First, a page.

Readers have been anticipating Suzanne Collins’s prequel to the Hunger Games trilogy since 2019, when the author announced her plans to revisit the dystopic world in a new book.
A new excerpt of the upcoming novel, named The Ballad of Songbirds and Snakes, reveals the prequel will center, at least in part, on a young version Coriolanus Snow. To fans of the books (and movies) that name rings a bell: Snow is the villainous and authoritarian leader of Panem introduced in The Hunger Games, which takes place about 64 years after the events of the prequel.
The excerpt, published in Entertainment Weekly on Tuesday, finds a young Snow as a top student at a college called the Academy on the morning of the reaping (the lottery-style selection process by which the Games’ “tributes” are chosen) for the 10th Hunger Games. Like in The Hunger Games, the story begins as two children between the ages of 12 and 18 are chosen from each of Panem’s twelve districts to fight to the death for the country’s entertainment. Panem holds the Hunger Games each year as retribution for a wartime period known as the Dark Days, when the districts rebelled against the Capitol.
But as the prequel reveals, ten years into the Hunger Games, the organizers of the brutal competition have found that audience engagement is low — likely because watching teens murder each other in an old amphitheater is not that entertaining. In an effort to boost viewership of the Games, Snow and twenty-three other students from the Academy have been tapped as mentors to the tributes to help them make the competition “evolve into a more meaningful experience.” It’s a not dissimilar — and thus, all the more chilling — parallel to the ways in which long-running reality TV shows switch up their formula to retain viewers’ interest; it’s “jumping the shark” except this time the sharks are designed to kill you.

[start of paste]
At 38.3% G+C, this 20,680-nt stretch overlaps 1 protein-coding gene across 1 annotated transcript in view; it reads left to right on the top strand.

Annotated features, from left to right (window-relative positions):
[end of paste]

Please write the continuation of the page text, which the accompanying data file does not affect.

Snow’s assignment ends up being a girl from District 12, notably the same district that Hunger Games protagonist and hero Katniss Everdeen will come from several decades later. Whether this tribute survives the Games, as Katniss did (twice, technically), remains to be seen.
The choice to focus on Snow drew some immediate backlash, as fans online criticized Collins’s apparent attempt to rehumanize a character already well-established as a bad guy. Origin stories about villains have drawn more controversy recently, as critics question whether it’s necessary to explain why people become evil (see, for example, last year’s Joker movie) and, in particular, to do so in a way that offers potential justification for their actions retroactively.
Some fans said they were disappointed by Collins’s decision to center on Snow, especially because she has introduced so many other compelling characters in the Hunger Games universe.
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